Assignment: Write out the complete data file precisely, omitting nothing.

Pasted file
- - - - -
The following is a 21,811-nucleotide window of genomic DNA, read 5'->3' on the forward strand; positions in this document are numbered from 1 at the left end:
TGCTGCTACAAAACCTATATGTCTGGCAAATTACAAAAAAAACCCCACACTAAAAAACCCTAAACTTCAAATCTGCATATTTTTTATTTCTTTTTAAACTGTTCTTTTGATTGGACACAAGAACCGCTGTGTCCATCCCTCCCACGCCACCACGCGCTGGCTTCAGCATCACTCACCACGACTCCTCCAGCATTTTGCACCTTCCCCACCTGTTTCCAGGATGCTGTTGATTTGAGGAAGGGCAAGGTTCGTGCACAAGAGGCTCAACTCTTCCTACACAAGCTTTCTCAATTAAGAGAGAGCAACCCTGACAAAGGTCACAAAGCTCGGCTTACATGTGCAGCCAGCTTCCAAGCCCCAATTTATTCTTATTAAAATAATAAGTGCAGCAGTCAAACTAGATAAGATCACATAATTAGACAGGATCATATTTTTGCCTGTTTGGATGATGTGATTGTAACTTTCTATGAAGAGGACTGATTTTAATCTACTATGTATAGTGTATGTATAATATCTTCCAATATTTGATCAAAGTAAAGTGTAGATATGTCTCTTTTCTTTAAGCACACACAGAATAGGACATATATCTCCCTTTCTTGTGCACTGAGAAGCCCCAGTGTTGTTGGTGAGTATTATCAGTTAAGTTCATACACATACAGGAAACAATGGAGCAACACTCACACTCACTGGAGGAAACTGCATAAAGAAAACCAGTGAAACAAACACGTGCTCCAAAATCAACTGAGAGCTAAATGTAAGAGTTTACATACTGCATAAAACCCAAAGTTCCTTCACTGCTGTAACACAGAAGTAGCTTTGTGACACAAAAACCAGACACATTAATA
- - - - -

The following is a 21,811-nucleotide window of genomic DNA, read 5'->3' on the forward strand; positions in this document are numbered from 1 at the left end:
TGCTGCTACAAAACCTATATGTCTGGCAAATTACAAAAAAAACCCCACACTAAAAAACCCTAAACTTCAAATCTGCATATTTTTTATTTCTTTTTAAACTGTTCTTTTGATTGGACACAAGAACCGCTGTGTCCATCCCTCCCACGCCACCACGCGCTGGCTTCAGCATCACTCACCACGACTCCTCCAGCATTTTGCACCTTCCCCACCTGTTTCCAGGATGCTGTTGATTTGAGGAAGGGCAAGGTTCGTGCACAAGAGGCTCAACTCTTCCTACACAAGCTTTCTCAATTAAGAGAGAGCAACCCTGACAAAGGTCACAAAGCTCGGCTTACATGTGCAGCCAGCTTCCAAGCCCCAATTTATTCTTATTAAAATAATAAGTGCAGCAGTCAAACTAGATAAGATCACATAATTAGACAGGATCATATTTTTGCCTGTTTGGATGATGTGATTGTAACTTTCTATGAAGAGGACTGATTTTAATCTACTATGTATAGTGTATGTATAATATCTTCCAATATTTGATCAAAGTAAAGTGTAGATATGTCTCTTTTCTTTAAGCACACACAGAATAGGACATATATCTCCCTTTCTTGTGCACTGAGAAGCCCCAGTGTTGTTGGTGAGTATTATCAGTTAAGTTCATACACATACAGGAAACAATGGAGCAACACTCACACTCACTGGAGGAAACTGCATAAAGAAAACCAGTGAAACAAACACGTGCTCCAAAATCAACTGAGAGCTAAATGTAAGAGTTTACATACTGCATAAAACCCAAAGTTCCTTCACTGCTGTAACACAGAAGTAGCTTTGTGACACAAAAACCAGACACATTAATA